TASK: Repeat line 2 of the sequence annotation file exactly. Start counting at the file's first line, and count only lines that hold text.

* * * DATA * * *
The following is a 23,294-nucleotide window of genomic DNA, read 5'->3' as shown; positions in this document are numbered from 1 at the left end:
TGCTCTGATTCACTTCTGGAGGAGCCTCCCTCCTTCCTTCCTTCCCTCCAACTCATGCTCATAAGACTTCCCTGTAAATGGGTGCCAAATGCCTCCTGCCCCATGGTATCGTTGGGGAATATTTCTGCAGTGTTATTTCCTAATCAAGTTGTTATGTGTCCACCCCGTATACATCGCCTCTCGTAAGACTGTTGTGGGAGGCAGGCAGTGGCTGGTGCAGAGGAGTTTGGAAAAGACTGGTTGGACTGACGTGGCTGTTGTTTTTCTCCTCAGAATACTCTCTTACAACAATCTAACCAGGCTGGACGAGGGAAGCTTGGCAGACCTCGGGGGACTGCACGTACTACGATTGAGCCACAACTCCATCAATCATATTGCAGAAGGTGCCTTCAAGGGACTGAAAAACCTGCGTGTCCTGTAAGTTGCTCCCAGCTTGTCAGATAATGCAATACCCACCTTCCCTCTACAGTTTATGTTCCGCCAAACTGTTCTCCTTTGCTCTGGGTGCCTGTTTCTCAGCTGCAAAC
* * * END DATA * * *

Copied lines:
TGCTCTGATTCACTTCTGGAGGAGCCTCCCTCCTTCCTTCCTTCCCTCCAACTCATGCTCATAAGACTTCCCTGTAAATGGGTGCCAAATGCCTCCTGCCCCATGGTATCGTTGGGGAATATTTCTGCAGTGTTATTTCCTAATCAAGTTGTTATGTGTCCACCCCGTATACATCGCCTCTCGTAAGACTGTTGTGGGAGGCAGGCAGTGGCTGGTGCAGAGGAGTTTGGAAAAGACTGGTTGGACTGACGTGGCTGTTGTTTTTCTCCTCAGAATACTCTCTTACAACAATCTAACCAGGCTGGACGAGGGAAGCTTGGCAGACCTCGGGGGACTGCACGTACTACGATTGAGCCACAACTCCATCAATCATATTGCAGAAGGTGCCTTCAAGGGACTGAAAAACCTGCGTGTCCTGTAAGTTGCTCCCAGCTTGTCAGATAATGCAATACCCACCTTCCCTCTACAGTTTATGTTCCGCCAAACTGTTCTCCTTTGCTCTGGGTGCCTGTTTCTCAGCTGCAAAC